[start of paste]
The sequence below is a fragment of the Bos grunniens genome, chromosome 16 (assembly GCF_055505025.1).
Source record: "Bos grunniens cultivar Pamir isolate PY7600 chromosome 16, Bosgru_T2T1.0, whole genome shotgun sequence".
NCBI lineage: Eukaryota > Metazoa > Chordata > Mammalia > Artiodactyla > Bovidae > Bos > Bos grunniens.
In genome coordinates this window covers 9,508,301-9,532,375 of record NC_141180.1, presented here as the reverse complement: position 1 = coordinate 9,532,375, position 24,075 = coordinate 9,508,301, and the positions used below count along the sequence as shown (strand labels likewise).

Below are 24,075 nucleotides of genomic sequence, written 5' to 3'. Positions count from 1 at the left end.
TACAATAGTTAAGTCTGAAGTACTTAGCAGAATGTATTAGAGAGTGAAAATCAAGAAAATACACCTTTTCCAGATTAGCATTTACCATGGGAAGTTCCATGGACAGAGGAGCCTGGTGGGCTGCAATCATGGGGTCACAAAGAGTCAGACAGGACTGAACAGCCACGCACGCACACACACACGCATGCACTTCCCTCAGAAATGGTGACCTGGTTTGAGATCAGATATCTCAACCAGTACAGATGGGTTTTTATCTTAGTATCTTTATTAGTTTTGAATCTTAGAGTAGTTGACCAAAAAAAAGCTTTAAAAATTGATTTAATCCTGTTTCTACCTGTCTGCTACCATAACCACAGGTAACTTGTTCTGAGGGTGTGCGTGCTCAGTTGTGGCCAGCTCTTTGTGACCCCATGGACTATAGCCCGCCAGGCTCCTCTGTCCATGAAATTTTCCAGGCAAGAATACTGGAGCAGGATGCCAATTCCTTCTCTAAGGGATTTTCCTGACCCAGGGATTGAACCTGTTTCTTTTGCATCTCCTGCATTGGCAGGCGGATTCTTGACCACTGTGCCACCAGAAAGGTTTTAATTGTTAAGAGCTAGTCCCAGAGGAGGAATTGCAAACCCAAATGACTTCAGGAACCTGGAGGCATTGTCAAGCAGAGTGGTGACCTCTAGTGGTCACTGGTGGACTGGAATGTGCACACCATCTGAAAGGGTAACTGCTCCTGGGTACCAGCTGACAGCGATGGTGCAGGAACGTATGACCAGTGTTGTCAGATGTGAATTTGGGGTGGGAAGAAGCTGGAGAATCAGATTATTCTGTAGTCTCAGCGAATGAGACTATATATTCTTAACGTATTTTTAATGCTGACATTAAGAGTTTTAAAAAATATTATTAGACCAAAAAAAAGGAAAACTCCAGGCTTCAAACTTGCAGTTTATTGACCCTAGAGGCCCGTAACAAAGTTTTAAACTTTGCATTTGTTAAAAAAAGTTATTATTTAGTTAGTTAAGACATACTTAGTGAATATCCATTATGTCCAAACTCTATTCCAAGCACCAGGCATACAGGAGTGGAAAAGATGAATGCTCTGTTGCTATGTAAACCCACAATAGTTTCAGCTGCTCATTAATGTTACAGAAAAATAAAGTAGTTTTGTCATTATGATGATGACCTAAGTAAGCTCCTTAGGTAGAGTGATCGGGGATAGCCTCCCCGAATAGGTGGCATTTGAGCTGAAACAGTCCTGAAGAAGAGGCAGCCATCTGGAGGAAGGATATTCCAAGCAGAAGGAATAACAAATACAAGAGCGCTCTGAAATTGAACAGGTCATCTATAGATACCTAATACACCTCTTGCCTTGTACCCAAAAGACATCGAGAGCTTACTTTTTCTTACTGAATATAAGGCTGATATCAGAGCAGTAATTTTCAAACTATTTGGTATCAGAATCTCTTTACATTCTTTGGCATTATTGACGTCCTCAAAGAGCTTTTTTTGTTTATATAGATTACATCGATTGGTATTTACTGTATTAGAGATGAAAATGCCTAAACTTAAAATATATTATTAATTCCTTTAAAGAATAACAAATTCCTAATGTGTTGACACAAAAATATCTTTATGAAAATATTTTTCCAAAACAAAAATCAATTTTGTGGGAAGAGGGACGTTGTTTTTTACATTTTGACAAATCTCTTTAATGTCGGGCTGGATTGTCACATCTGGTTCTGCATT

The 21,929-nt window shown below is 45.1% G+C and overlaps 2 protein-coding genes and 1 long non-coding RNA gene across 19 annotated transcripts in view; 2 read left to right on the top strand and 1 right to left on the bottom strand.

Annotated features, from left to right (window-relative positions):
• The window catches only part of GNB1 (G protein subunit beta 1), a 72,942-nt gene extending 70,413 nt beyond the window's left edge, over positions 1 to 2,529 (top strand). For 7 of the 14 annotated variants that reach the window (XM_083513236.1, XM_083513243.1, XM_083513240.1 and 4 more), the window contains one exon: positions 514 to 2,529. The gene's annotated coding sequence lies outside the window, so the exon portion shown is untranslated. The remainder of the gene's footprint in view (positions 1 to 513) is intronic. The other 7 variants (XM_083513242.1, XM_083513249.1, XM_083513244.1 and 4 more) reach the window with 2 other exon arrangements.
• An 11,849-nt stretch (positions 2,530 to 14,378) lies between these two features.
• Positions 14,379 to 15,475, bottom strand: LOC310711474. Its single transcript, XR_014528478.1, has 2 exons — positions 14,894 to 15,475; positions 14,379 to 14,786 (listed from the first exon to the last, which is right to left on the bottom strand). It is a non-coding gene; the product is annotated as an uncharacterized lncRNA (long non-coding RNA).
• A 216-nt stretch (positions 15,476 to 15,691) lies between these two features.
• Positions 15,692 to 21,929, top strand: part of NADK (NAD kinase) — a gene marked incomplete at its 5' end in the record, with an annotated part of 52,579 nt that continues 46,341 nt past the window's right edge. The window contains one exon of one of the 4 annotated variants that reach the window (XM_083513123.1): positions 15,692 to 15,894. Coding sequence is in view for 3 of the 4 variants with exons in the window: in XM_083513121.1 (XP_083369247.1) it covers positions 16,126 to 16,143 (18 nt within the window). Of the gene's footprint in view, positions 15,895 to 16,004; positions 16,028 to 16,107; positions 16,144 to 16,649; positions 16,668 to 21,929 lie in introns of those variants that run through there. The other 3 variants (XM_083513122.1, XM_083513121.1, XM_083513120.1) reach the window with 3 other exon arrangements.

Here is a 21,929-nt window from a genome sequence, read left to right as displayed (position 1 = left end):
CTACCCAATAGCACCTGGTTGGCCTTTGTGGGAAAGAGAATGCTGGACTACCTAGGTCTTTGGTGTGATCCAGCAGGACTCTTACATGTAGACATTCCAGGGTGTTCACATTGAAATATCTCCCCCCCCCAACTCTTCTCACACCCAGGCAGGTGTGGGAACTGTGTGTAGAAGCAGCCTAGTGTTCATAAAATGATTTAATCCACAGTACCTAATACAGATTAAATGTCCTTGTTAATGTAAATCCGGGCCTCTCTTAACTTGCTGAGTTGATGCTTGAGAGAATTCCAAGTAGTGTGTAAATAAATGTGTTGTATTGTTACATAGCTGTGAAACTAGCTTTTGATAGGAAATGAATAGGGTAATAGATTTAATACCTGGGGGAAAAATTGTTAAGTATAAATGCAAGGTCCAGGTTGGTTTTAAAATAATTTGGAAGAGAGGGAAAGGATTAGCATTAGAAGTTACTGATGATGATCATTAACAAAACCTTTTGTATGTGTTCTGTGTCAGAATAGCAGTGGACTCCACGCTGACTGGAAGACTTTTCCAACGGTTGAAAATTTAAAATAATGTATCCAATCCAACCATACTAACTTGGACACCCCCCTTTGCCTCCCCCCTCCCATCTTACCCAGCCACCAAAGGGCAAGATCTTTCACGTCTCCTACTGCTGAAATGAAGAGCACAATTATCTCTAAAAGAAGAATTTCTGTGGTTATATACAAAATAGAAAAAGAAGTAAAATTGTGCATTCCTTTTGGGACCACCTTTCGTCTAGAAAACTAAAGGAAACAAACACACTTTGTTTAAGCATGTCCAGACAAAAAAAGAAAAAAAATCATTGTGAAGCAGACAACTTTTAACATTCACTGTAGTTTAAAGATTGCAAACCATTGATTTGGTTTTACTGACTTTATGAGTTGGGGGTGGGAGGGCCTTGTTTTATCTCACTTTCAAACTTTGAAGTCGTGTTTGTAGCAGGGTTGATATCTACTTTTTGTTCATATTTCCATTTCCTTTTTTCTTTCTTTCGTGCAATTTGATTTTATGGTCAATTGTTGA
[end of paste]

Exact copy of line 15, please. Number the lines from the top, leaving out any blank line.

CTACCCAATAGCACCTGGTTGGCCTTTGTGGGAAAGAGAATGCTGGACTACCTAGGTCTTTGGTGTGATCCAGCAGGACTCTTACATGTAGACATTCCAGGGTGTTCACATTGAAATATCTCCCCCCCCCAACTCTTCTCACACCCAGGCAGGTGTGGGAACTGTGTGTAGAAGCAGCCTAGTGTTCATAAAATGATTTAATCCACAGTACCTAATACAGATTAAATGTCCTTGTTAATGTAAATCCGGGCCTCTCTTAACTTGCTGAGTTGATGCTTGAGAGAATTCCAAGTAGTGTGTAAATAAATGTGTTGTATTGTTACATAGCTGTGAAACTAGCTTTTGATAGGAAATGAATAGGGTAATAGATTTAATACCTGGGGGAAAAATTGTTAAGTATAAATGCAAGGTCCAGGTTGGTTTTAAAATAATTTGGAAGAGAGGGAAAGGATTAGCATTAGAAGTTACTGATGATGATCATTAACAAAACCTTTTGTATGTGTTCTGTGTCAGAATAGCAGTGGACTCCACGCTGACTGGAAGACTTTTCCAACGGTTGAAAATTTAAAATAATGTATCCAATCCAACCATACTAACTTGGACACCCCCCTTTGCCTCCCCCCTCCCATCTTACCCAGCCACCAAAGGGCAAGATCTTTCACGTCTCCTACTGCTGAAATGAAGAGCACAATTATCTCTAAAAGAAGAATTTCTGTGGTTATATACAAAATAGAAAAAGAAGTAAAATTGTGCATTCCTTTTGGGACCACCTTTCGTCTAGAAAACTAAAGGAAACAAACACACTTTGTTTAAGCATGTCCAGACAAAAAAAGAAAAAAAATCATTGTGAAGCAGACAACTTTTAACATTCACTGTAGTTTAAAGATTGCAAACCATTGATTTGGTTTTACTGACTTTATGAGTTGGGGGTGGGAGGGCCTTGTTTTATCTCACTTTCAAACTTTGAAGTCGTGTTTGTAGCAGGGTTGATATCTACTTTTTGTTCATATTTCCATTTCCTTTTTTCTTTCTTTCGTGCAATTTGATTTTATGGTCAATTGTTGA